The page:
So, perhaps you’ve heard of mindfulness or meditation recently but don’t know what exactly it means or how it can benefit you.
What is Mindfulness Practice?
When I answer this question I often use the Jon Kabat-Zinn quote which points to mindfulness as paying attention on purpose in the present moment and non-judgmentally. This definition is great because it covers so many components of the practice which makes it a practical tool; covering both the objective and the attitude that you should bring to the practice.
A Simpler Definition
More recently, while leading sessions and discussions with people who are new to mindfulness practice, I simply say that mindfulness practice is about remembering that you’re alive. It’s simpler and everybody seems to ‘get’ this. When I say ‘remembering’ most people can understand that they have forgotten something. And the something that they have forgotten is that they are, living, breathing human beings; having an embodied experience and connected not just to themselves, but also with everything around them.
Why did we forget?
The next step is to ask why we have forgotten. As we reflect on this during practice, numerous reasons arise; because of busyness, because of worry, because of stress, because we suffer. Many of us face the situation where we are working so hard, or worrying about how to make ends meet that our mind is not on what we are doing, but just on how we can make it through, or make it higher. We don’t have the time to see or appreciate what’s happening right in front of us.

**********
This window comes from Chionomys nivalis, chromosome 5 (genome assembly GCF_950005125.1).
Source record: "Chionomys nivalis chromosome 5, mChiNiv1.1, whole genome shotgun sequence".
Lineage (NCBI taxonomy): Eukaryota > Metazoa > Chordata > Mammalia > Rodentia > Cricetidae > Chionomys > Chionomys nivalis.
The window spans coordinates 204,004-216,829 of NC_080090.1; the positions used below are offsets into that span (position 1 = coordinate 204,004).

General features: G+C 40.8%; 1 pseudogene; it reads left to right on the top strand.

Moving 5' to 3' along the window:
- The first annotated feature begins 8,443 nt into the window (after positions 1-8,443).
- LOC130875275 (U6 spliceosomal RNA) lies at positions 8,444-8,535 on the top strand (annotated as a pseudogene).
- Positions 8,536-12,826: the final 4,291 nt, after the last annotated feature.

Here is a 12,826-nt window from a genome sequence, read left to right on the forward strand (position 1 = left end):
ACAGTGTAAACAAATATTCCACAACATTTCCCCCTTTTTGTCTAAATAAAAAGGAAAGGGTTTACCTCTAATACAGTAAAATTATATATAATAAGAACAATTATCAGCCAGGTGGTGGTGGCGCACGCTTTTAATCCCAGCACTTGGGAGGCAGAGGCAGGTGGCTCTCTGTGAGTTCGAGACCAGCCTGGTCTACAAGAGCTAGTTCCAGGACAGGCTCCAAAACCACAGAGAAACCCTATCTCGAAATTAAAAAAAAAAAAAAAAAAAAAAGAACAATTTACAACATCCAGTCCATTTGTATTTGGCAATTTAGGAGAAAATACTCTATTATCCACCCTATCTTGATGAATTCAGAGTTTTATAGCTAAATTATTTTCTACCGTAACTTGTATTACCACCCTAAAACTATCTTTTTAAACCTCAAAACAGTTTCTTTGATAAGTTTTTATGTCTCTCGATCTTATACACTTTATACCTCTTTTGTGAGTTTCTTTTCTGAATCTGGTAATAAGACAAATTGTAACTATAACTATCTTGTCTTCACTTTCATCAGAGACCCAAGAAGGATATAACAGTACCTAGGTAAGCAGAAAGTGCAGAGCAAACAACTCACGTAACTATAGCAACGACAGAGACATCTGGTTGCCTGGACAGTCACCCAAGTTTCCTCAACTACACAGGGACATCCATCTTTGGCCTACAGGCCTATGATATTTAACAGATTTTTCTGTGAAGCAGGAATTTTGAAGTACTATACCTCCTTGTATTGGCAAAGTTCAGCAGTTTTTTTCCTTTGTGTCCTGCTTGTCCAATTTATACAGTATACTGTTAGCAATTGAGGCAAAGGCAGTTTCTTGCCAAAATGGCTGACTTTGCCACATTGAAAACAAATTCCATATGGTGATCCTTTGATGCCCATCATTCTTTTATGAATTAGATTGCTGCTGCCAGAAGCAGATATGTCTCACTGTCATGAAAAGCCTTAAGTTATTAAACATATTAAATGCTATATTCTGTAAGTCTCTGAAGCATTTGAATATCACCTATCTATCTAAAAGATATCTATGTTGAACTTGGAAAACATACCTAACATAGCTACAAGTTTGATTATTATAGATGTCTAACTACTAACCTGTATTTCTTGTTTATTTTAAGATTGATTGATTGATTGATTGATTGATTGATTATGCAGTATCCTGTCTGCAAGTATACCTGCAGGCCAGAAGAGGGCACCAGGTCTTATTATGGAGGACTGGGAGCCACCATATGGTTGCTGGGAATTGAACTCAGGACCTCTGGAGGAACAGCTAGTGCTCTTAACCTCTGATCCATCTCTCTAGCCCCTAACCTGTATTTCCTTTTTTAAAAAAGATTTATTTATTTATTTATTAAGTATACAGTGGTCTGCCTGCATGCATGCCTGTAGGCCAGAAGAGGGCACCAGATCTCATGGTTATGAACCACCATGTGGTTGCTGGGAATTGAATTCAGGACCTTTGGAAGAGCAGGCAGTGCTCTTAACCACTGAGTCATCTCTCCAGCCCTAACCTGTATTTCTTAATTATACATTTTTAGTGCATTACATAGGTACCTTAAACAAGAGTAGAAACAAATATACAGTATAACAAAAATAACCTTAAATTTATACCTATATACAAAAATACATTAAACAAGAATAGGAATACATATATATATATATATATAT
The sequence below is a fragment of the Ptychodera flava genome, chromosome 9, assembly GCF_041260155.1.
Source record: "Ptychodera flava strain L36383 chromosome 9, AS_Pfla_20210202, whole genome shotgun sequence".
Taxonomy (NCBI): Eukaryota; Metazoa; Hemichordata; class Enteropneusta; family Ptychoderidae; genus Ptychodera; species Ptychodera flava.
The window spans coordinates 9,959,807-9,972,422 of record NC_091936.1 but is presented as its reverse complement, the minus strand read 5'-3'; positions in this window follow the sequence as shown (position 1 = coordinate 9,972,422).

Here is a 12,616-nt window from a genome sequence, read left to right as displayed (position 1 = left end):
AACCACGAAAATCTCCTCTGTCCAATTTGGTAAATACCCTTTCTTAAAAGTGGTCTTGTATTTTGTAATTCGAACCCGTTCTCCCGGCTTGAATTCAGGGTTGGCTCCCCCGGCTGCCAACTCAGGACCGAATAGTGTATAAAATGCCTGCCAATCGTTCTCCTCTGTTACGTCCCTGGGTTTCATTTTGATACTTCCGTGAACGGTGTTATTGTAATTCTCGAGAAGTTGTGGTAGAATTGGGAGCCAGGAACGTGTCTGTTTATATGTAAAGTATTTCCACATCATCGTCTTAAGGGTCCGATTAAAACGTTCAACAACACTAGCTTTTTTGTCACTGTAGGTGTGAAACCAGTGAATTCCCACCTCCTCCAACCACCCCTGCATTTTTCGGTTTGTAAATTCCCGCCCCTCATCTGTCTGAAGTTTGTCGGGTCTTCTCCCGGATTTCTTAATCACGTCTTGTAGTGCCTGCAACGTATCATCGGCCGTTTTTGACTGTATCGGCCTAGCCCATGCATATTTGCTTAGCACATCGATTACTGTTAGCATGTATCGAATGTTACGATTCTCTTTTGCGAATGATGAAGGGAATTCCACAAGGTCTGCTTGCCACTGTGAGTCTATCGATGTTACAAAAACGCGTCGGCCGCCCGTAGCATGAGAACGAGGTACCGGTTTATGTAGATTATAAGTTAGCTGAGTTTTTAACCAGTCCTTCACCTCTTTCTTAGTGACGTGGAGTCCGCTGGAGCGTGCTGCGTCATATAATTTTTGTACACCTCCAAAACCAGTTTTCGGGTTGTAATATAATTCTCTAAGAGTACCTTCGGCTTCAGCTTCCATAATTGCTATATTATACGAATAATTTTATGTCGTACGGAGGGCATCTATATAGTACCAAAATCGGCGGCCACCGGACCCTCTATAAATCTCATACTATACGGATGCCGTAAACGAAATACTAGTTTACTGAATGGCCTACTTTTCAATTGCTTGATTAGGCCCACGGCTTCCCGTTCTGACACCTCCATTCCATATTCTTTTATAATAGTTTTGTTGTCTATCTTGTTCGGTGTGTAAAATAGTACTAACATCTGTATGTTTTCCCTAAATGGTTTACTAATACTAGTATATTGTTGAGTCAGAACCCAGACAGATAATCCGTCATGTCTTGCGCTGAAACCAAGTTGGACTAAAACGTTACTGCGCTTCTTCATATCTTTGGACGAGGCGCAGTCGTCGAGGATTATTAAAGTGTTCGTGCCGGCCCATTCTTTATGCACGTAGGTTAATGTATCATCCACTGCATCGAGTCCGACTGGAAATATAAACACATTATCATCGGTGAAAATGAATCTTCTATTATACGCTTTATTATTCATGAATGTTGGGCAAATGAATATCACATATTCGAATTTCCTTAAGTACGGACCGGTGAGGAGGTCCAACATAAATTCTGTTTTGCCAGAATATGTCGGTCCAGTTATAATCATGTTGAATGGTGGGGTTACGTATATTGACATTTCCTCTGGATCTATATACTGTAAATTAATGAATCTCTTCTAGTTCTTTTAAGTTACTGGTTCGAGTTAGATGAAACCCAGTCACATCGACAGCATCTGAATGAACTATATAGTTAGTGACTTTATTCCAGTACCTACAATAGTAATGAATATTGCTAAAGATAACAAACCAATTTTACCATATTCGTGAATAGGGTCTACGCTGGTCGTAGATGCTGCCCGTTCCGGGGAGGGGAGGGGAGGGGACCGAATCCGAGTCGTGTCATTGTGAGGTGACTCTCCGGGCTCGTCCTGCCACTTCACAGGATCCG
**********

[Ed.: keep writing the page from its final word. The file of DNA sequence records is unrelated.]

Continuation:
When we sit for mindfulness practice, it is a time in the day when we are just making a space for ourselves. A time when we recognise that we should focus on what we are doing right now and checking-in to see how we are feeling. A time when we can observe the dynamic of our emotions, thoughts and worries without getting involved in it. And in the space that this practice creates, there is the possibility to realise; wow, I am living, I am breathing, of course, I am.
This image of remembering is in line with the Satipatthana where the original translation from Pali to English took place in the nineteenth century – where the word ‘sati’ was first translated into ‘mindfulness’. But another interpretation of the word ‘sati’ is ‘remembering’. And to me this makes a lot of sense – because the funny thing is, when the mindfulness session is over, and we’ve all gotten up and are about to make our way home, the chances are we will have already forgotten.
More to explore
Facebook Twitter LinkedIn Email These are the five tools that I have used in the past that have helped me to be clearer in my
What an honour to be guiding this inspiring group of Leaders on their mindfulness journeys. In partnership with Business for Better Society…
Mindfulness and its practice can be hard to describe. For many it conjures up images of monks sitting in a monastery meditating, for others it